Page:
Rates of Genetic Gain Increasing
Genetic gain has markedly increased in the last 5 years according to a recent review of genetic progress within Signet’s sheep breeding programmes. Major improvement has been observed in each of the breed types recorded through Signet; namely the terminal sires, lowland maternal breeds and hill sheep.
Within Terminal Sire breeds, recent genetic gain has been particularly fast – as breeders change their breeding policies to place more emphasis on breeding lines that not only grow quickly, but also have a superior yield of meat in the carcase. Here ram breeders have been aided by Signet’s introduction of new, weight adjusted breeding values for carcase traits – as well as levy board support for measurement services like CT scanning.
Maternal breeding programmes have also made faster progress in recent years, as producers place more emphasis on economically important EBVs like prolificacy and maternal ability. The Lleyn is by far the most widely recorded maternal breed, with between 15,000 and 20,000 lambs recorded per year over the last decade. However, even relatively new breeding lines like the Exlana, a wool shedding composite, have made rapid progress using performance records to select superior breeding stock right from their launch.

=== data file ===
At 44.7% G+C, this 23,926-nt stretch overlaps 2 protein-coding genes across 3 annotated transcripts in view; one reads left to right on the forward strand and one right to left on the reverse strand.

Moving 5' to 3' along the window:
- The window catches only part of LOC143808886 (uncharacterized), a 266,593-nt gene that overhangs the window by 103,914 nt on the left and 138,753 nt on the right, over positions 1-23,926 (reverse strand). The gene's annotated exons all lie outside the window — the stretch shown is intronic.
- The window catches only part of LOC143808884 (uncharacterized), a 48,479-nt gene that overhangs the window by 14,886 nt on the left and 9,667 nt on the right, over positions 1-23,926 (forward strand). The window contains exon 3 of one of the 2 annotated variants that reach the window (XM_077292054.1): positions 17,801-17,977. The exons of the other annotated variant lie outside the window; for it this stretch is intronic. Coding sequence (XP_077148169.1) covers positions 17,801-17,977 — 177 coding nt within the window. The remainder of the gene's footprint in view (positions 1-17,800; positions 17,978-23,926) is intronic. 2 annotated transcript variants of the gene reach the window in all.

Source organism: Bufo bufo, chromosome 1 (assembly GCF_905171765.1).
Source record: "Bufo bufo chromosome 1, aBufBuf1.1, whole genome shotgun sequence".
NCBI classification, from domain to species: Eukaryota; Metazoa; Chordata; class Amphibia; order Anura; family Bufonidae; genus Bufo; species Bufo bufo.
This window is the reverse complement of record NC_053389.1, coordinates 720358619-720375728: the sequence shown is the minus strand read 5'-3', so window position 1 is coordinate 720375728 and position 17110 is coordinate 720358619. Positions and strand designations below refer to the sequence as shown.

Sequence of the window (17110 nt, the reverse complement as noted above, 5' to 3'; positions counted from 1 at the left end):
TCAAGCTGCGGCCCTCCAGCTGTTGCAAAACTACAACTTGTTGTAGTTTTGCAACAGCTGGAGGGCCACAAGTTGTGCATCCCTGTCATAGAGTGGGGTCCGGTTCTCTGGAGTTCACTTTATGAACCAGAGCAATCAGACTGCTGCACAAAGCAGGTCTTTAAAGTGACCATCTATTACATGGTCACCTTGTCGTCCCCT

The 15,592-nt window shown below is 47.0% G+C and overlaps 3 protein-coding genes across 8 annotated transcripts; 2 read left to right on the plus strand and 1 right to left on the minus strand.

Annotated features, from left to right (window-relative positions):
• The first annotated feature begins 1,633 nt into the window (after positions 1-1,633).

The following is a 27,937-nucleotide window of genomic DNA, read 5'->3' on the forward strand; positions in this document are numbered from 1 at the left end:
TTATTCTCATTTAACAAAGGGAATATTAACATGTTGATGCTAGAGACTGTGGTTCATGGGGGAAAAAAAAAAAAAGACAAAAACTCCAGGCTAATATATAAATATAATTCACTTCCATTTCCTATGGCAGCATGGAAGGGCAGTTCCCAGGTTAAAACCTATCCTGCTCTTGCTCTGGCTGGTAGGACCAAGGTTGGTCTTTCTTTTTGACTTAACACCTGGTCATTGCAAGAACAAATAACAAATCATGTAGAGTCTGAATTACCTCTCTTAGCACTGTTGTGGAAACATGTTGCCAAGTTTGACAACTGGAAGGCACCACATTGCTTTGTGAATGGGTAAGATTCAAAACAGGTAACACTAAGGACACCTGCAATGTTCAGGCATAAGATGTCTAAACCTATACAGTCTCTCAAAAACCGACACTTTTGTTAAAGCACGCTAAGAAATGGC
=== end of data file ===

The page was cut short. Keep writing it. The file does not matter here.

It is 50 years this month since the first hill sheep were born and later weight recorded in what was to become Signet’s hill sheep breeding evaluation. Progress within the hill sector is always more challenging; data collection on the hill is more difficult and ram breeders have a wide range of traits to take into consideration when selecting breeding stock.
Even so, the trends observed within those flocks that record with Signet show what can be achieved through careful selection. High gains are being achieved within Beulah and Scottish Blackface breeding programmes and last year the number of Welsh Mountain lambs recorded with Signet nearly doubled, with further increases in recording numbers expected in 2021 as part of a breeding project run by HCC. This explains the current plateau in the Welsh Mountain genetic trend, but also the potential to come.
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